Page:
My goal with this blog is to learn ASP.NET, in particular the MVC framework. I just want to build stuff, dang it! This is a pretty lofty goal though, and looking at the technologies involved, it’s easy to feel overwhelmed.

The Languages and Technologies Involved

There are three main parts to the web application that roughly correspond to the MVC (Model, View, Controller) framework.

Most web apps are, at their core, a matter of storing and retrieving data from some storage location and displaying them to a user. So we have to think about how to store and retrieve data, how to show that stuff to the end user, and what kind of programming languages are involved in coordinating the exchange.

The View: HTML, CSS, Javascript

The front end (The “View”) — how to show data to a user — is coded mainly in HTML, CSS and Javascript. Visual Studio web projects are created with a nice enough template to get you started at least.

Not all of the logic is outside of the View, though: the Razor Syntax is used to add programming logic to Views.

The Data: Entity Framework, LINQ

For storing and retrieving data (The “Model”), the Entity Framework (EF) is what Microsoft recommends. EF is used in most of the tutorials I’ve seen, and lets you create and work with databases using models that we write. There’s a lot more to it than that, but I’m a novice myself.

For the retrieval of data, EF uses part of the .NET Framework called LINQ to “Query” a data source, such as a database that EF creates.

Also, in many web apps today, the data you need for your app is stored on some other web site or service. If you want to make an app to compare product prices, for example, you need data from a bunch of different vendors. You’ll use programming logic (with a language like C#) to access that data through APIs that those vendors make available.

An API is a feature someone else writes that allows you to access specific parts of their database, while keeping the other parts protected. It’s like getting a pass to attend a music show, but not being allowed backstage. Best Buy has a Products API for this purpose.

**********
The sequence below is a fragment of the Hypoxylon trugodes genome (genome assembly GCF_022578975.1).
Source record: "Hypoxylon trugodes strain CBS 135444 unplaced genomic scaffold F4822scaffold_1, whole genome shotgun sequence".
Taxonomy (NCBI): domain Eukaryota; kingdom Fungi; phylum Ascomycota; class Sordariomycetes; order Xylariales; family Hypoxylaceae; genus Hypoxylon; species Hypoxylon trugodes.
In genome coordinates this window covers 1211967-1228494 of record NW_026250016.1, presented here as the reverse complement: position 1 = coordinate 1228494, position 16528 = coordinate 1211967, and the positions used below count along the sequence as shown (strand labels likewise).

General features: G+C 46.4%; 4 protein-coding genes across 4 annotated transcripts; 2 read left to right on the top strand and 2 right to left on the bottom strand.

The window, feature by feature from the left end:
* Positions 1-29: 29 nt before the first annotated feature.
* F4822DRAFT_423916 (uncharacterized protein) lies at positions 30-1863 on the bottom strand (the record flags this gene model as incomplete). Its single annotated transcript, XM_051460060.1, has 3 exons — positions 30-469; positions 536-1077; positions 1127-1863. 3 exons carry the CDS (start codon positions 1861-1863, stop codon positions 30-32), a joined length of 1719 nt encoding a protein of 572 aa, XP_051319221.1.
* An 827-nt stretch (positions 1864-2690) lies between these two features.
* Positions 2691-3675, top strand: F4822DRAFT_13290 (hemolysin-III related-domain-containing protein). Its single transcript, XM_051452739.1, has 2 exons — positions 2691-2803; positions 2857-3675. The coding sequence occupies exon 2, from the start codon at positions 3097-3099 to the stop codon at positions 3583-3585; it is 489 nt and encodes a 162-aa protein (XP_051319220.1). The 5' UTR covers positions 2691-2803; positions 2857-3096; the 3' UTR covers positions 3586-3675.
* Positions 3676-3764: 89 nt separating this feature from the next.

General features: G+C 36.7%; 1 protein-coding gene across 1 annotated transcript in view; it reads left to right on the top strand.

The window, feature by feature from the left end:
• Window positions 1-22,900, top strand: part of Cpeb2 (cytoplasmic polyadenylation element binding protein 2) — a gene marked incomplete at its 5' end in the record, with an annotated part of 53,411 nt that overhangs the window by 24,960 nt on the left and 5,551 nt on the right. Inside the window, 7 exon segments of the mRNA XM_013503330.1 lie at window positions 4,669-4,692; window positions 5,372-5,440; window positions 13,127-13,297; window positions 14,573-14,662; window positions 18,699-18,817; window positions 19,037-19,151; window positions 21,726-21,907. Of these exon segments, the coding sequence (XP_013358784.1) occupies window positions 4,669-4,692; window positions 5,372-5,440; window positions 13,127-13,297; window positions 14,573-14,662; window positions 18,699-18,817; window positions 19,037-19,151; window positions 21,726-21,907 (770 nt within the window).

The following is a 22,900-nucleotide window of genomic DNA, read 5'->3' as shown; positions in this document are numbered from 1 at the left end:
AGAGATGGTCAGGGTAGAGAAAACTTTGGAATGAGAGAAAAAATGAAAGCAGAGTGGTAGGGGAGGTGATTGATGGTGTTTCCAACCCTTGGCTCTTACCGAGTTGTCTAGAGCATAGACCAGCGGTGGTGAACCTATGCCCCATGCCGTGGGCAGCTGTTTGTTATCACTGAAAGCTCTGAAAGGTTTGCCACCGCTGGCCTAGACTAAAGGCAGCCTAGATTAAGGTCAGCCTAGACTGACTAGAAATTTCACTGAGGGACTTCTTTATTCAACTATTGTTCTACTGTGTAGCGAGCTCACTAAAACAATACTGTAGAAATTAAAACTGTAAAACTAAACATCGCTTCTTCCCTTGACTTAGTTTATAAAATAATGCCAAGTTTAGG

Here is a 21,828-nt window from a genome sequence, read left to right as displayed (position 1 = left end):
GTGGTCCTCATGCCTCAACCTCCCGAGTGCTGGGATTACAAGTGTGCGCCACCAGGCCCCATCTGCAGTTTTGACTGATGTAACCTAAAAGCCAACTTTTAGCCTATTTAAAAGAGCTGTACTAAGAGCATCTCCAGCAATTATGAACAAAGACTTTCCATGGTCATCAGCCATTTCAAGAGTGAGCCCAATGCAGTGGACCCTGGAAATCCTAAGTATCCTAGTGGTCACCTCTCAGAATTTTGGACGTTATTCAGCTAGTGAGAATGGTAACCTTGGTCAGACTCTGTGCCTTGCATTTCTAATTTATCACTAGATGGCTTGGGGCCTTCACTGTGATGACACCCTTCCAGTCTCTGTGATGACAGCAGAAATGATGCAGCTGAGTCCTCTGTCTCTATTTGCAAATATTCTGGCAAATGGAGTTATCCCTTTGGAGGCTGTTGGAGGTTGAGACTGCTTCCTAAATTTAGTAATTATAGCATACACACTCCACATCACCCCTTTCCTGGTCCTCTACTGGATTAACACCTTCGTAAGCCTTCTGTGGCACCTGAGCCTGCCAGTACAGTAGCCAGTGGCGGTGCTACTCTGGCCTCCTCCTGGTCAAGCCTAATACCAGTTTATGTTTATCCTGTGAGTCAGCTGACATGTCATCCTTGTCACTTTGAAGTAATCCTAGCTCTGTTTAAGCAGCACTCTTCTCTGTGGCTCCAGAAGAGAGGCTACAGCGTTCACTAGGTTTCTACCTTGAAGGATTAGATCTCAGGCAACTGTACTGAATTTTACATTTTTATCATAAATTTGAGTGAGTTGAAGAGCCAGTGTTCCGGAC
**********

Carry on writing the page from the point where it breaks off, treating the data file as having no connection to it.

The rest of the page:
The Logic: ASP.NET, C#, Razor

The programming logic (roughly, the “Controllers”) involves ASP.NET, and a .NET programming language such as C#. Also, as previously mentioned, Razor is used to add programming logic — C# code — to Views.

That’s a Lot to Learn… But We Can Break It Down

This isn’t an exhaustive list, but I’ve already recounted so many different languages or frameworks that it’s easy to get demoralized. However, I just need to break it down into smaller steps.

I have an Associate’s Degree in CS, and have a fair understanding of C#, HTML and CSS so I’m not starting from scratch. However, my expertise is about as good as my Spanish even though I took three years of it in College: I know when you’re speaking Spanish, I can pick up half of what you’re saying, enough to look up the rest, but I can barely speak a sentence on my own.

Clearly, I’ve got work to do.

But What to Learn First?

My wish is to follow tutorials, and then delve into programming concepts as needed to make deeper sense of what’s happening. However, I might just brush up on Object-Oriented Programming Principles in C# first before I even get into ASP.NET so that I make sure I’m not becoming too dependent on one way of learning things.

It’s hard to resist the urge to jump right in and make something for the web, but if I ever want to be a .NET / C# Developer, I’m going to need to learn these deeper principles anyway, so I want to make sure I get a nice foundation laid.